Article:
Make Private Mortgage Insurance a Thing of the Past
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Beginning in 1999, lending institutions have been legally obligated to cancel a borrower's Private Mortgage Insurance (PMI) at the point his loan balance (for a loan closed after July of that year) reaches less than seventy-eight percent of the purchase price, but not when the loan's equity climbs to more than twenty-two percent. (The legal requirement does not cover a number of higher risk mortgages.) However, if your equity reaches 20% (no matter what the original purchase price was), you have the right to cancel the PMI (for a mortgage loan closed past July 1999).
Do your homework
Review your statements often. Pay attention to the purchase prices of other houses in your immediate area. If your loan is fewer than five years old, chances are you haven't made much progress with the principal - it's been mostly interest.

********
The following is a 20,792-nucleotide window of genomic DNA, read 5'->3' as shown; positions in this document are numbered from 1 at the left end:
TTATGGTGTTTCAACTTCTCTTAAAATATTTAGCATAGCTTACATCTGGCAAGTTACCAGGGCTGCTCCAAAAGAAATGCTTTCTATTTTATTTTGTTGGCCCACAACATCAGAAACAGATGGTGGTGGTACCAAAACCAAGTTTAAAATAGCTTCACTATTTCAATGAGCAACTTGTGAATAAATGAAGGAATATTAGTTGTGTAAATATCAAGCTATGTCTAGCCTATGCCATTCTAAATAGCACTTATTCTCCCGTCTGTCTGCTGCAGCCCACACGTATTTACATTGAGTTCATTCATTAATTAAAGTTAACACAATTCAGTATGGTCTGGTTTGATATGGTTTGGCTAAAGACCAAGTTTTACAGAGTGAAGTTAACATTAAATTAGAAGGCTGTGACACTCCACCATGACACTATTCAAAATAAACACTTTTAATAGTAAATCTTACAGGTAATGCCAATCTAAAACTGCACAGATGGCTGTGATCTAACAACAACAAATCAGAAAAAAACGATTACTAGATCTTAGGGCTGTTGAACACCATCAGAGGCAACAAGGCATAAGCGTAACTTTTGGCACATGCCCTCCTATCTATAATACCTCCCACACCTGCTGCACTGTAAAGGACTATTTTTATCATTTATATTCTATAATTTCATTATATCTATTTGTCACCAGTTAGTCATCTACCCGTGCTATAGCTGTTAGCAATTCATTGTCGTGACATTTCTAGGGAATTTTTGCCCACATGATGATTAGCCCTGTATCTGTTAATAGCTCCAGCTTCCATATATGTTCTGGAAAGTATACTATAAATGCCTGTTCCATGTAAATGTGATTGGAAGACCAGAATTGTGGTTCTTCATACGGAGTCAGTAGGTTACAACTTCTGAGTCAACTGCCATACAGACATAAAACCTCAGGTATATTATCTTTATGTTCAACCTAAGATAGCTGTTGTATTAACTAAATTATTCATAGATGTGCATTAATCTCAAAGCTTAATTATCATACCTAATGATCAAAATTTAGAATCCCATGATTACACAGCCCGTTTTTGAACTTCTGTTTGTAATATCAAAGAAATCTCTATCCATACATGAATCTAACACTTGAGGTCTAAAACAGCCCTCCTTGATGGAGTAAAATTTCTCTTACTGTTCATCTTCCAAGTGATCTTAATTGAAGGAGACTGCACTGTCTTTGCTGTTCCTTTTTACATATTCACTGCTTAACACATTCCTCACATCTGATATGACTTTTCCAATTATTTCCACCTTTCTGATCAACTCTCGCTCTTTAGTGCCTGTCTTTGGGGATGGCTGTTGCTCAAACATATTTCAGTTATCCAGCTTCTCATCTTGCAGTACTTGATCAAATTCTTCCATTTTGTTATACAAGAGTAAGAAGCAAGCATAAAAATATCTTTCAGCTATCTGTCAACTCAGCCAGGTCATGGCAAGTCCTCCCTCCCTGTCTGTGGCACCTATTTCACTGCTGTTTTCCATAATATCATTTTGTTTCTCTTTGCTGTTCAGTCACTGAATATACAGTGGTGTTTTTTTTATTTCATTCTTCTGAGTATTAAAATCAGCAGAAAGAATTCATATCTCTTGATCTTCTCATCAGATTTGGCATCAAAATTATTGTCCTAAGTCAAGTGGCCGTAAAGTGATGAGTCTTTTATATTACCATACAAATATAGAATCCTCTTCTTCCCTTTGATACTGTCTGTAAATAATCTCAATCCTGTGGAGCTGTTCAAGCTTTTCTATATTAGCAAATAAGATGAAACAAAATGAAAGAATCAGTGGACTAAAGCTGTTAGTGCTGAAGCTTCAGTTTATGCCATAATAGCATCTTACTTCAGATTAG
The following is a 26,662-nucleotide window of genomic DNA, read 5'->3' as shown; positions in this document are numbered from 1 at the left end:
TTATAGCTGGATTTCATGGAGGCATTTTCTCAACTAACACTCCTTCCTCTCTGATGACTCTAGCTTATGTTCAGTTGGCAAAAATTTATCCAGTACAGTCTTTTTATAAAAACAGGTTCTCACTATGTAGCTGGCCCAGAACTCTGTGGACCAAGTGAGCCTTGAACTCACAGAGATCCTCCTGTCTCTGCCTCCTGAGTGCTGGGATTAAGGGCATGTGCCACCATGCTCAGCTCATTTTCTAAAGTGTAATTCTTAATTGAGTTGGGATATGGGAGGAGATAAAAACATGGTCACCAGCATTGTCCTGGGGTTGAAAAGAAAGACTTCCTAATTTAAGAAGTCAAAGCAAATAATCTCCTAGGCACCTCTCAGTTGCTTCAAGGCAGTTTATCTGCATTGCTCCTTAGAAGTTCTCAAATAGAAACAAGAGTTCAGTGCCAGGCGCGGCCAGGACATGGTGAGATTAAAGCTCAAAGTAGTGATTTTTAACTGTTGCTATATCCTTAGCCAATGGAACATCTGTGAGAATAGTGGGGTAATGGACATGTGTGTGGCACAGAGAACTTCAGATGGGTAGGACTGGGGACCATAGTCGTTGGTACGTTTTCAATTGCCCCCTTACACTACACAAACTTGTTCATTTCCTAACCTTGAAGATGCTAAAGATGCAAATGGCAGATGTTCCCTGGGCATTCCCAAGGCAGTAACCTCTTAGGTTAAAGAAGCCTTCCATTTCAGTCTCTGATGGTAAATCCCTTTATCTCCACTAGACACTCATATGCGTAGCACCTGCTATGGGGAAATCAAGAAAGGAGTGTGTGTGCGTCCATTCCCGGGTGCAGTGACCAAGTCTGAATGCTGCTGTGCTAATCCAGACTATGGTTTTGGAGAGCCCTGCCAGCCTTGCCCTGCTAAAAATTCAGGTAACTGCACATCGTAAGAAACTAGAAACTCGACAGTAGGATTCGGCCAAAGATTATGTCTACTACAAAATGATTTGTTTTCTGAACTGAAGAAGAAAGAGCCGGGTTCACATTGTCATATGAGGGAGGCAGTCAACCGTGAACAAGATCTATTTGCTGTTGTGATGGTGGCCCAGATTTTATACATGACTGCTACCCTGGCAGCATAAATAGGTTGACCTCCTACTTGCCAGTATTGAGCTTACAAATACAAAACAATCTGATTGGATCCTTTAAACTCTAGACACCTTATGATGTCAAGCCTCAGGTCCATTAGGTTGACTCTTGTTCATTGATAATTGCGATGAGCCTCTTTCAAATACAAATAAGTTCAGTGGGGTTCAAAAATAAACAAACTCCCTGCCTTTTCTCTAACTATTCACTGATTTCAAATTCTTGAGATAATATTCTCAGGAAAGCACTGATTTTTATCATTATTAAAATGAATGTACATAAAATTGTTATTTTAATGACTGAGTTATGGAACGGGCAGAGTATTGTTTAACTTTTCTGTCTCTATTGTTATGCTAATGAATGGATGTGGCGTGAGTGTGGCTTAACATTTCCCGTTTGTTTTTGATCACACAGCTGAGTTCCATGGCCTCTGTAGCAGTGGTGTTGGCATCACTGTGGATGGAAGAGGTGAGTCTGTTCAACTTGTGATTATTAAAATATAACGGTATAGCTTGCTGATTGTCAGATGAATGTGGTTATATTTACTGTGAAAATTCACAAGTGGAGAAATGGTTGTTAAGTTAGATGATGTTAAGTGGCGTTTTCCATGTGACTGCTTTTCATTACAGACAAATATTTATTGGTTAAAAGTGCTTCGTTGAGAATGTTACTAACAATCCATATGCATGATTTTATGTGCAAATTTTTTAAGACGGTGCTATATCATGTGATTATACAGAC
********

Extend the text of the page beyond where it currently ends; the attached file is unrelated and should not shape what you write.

At the point your equity has reached the required twenty percent, you are just a few steps away from canceling your PMI payments, once and for all. First you will let your lender know that you are requesting to cancel your PMI. Lending institutions require documentation verifying your eligibility at this point. Most lenders ask for a state certified appraisal documented on the form: URAR-1004 (Uniform Residential Appraisal Report) to verify your home's equity and eligibility for PMI cancellation.
At Scott Fenner & The Mortgage Team, we answer questions about PMI every day. Call us at 602-647-2555.